Automotive lunch with the IDB
The ECCT's Automotive committee hosted a lunch on the topic "Strategies and practices for the electric vehicle and smart machinery industries" featuring guest speaker Leu Jang-hwa, Acting Director-General of the Industrial Development Bureau (IDB), under the Ministry of Economic Affairs (MoEA).
In his speech, the speaker said that the government is promoting the "intelligentisation" of electric vehicles (EVs) to achieve three overlapping goals of enhancing environmental protection, traffic safety and economic development. The main goals of the MoEA are to drive the development of the parts and components industry, foster new business models, introduce universal batteries and components, to improve the industry's economies of scale and improve design and intelligentisation abilities of e-scooter companies to improve their global competitiveness. The Ministry of Transportation and Communications' (MoTC) goal is to assure the safety of riders and pedestrians and improve traffic conditions by making use of cloud computing and big data. The goal of the Environmental Protection Administration's (EPA) is to reduce carbon emissions, particularly PM2.5 emissions.
Taiwan already plays an important role in the global EV supply chain. Leu listed several companies providing parts and components to companies like Tesla. In addition, Taiwan is working on raising energy efficiency by developing various types of EVs, including buses, cars and scooters.
The technology and systems pioneered by Taiwan's Gogoro is a good example of a user-centred urban traffic information platform which works by connecting sensors on EVs using cloud and big data technologies, thereby providing riders with instant information (such as the status of batteries, safety and maintenance information). The platform can also be used to collect data on traffic and road conditions as well as push targeted notification information and adverts to riders.
Gogoro has partnered with Coup (a subsidiary of Bosch) in Germany to build a platform for a public e-scooter rental service. Four rental points and 200 Gogoro e-scooters are now available in Berlin and there are plans to launch similar programmes in other cities in Europe.
Taiwan has collaborated with international standard organizations to promote its national EV standards, making EV products ready for export. Five systems and 54 national standards have been set. These include nine for EV safety, performance and interoperability, nine for batteries, seven for charging stations and chargers, six for motors and controllers and 23 for environmental tests.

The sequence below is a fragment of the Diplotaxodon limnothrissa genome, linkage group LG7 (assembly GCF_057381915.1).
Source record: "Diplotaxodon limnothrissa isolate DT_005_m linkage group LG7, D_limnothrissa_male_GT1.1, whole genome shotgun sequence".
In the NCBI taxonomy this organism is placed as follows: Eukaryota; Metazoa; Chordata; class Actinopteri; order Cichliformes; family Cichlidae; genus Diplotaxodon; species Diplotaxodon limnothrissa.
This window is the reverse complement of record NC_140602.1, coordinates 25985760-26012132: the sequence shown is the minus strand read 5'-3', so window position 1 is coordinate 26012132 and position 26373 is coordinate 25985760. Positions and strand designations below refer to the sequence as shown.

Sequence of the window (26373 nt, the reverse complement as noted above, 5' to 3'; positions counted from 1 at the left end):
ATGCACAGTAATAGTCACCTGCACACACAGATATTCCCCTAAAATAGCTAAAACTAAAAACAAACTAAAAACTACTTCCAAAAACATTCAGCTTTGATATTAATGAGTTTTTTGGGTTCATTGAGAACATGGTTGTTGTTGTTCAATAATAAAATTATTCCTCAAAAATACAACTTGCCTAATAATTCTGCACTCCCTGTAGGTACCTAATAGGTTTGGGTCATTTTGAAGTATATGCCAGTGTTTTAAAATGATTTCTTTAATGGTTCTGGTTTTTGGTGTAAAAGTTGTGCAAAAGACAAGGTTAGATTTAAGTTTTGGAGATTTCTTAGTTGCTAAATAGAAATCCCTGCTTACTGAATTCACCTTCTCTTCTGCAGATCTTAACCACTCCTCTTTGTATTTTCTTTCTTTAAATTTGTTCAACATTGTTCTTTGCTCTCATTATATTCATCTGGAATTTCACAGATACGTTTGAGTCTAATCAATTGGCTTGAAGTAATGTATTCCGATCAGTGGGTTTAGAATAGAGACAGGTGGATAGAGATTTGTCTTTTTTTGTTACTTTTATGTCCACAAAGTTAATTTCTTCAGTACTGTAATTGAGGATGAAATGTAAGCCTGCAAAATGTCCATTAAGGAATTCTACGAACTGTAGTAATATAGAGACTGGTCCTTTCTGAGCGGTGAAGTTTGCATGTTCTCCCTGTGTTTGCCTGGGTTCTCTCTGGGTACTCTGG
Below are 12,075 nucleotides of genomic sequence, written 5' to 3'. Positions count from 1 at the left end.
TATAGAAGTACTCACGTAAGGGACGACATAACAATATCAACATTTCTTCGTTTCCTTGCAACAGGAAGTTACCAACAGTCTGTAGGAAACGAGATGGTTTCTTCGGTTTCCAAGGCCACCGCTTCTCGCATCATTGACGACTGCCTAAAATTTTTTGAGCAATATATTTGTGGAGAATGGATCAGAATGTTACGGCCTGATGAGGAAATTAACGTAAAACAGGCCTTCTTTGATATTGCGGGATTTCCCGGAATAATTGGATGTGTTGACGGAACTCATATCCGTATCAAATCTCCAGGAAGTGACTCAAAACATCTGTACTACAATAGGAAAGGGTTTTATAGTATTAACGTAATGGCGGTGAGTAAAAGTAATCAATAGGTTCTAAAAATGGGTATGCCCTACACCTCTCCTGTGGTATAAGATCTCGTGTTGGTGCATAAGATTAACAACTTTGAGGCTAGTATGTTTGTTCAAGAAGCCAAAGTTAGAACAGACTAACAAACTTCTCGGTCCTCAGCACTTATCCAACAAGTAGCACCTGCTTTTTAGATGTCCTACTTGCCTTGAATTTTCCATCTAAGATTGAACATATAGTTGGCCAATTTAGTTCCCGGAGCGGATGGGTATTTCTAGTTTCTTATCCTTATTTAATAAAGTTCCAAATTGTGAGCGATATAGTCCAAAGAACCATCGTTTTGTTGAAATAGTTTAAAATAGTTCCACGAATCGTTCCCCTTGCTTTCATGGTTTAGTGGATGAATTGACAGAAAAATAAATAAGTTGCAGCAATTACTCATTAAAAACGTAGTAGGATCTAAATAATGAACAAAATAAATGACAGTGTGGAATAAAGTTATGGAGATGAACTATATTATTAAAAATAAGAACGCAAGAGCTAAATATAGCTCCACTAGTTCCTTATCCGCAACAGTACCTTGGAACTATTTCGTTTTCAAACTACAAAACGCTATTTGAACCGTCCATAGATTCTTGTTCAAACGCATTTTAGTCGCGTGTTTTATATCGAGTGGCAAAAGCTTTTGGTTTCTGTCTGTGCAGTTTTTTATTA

Eight e-scooter manufacturers have achieved Taiwan E-Scooter Standard (TES) certification from the MOEA and there are 41 models of e-scooters available in Taiwan. While the number of e-scooters in Taiwan has increased from 27 in 2009 to 63,375 in 2016, they still make up only a fraction of the estimated 14 million vehicles on the roads.
So far 10 pilot projects aimed at finding the best EV business models have been conducted in Taiwan, incorporating 489 EVs and 791 charging stations. Leu mentioned some examples which include electric buses to transport staff at high tech firms and e-shuttle buses in the Alishan National park in central Taiwan.
The development and promotion of the smart machinery industry in Taiwan is another of the government's objectives. In this regard, the smart machinery industry promotion project was set up and a taskforce office was established on 7 February this year. The project aims to create system integration (SI) solutions and pilot fields for industrial applications; set up application centres in northern, central and southern Taiwan to foster talent for smart manufacturing and machinery and interdisciplinary cooperation in industry.
The government is setting up a global smart machinery development centre in Taichung, slated to be ready by the first quarter of 2019. In addition, the Taichung city government has invited 28 colleges, 21 of which are from central Taiwan, to establish a "smart college alliance" together with industry to support the development of talent. Through industry-academia cooperation, the government provides a talent recruitment and cultivation platform for smart machinery across industries while training students. Under the programme, each college works with at least two firms to organize courses together while each firm provides scholarship programmes. IDB has completed reviewing the submitted projects for 2017, 16 of which have been approved to train 284 students.
Besides these initiatives, the government has set up an Industry 4.0 centre (in northern Taiwan), a smart machinery talent training centre (in central Taiwan), an advanced manufacturing research centre (in southern Taiwan) and a 3D printing and training centre, also in southern Taiwan. In addition, the government is facilitating the promotion of smart machinery through international exhibitions.
Leu concluded that government's goals are upgrading, transforming and innovating industry. In so doing, their aim is to generate technological, economic, social and other benefits.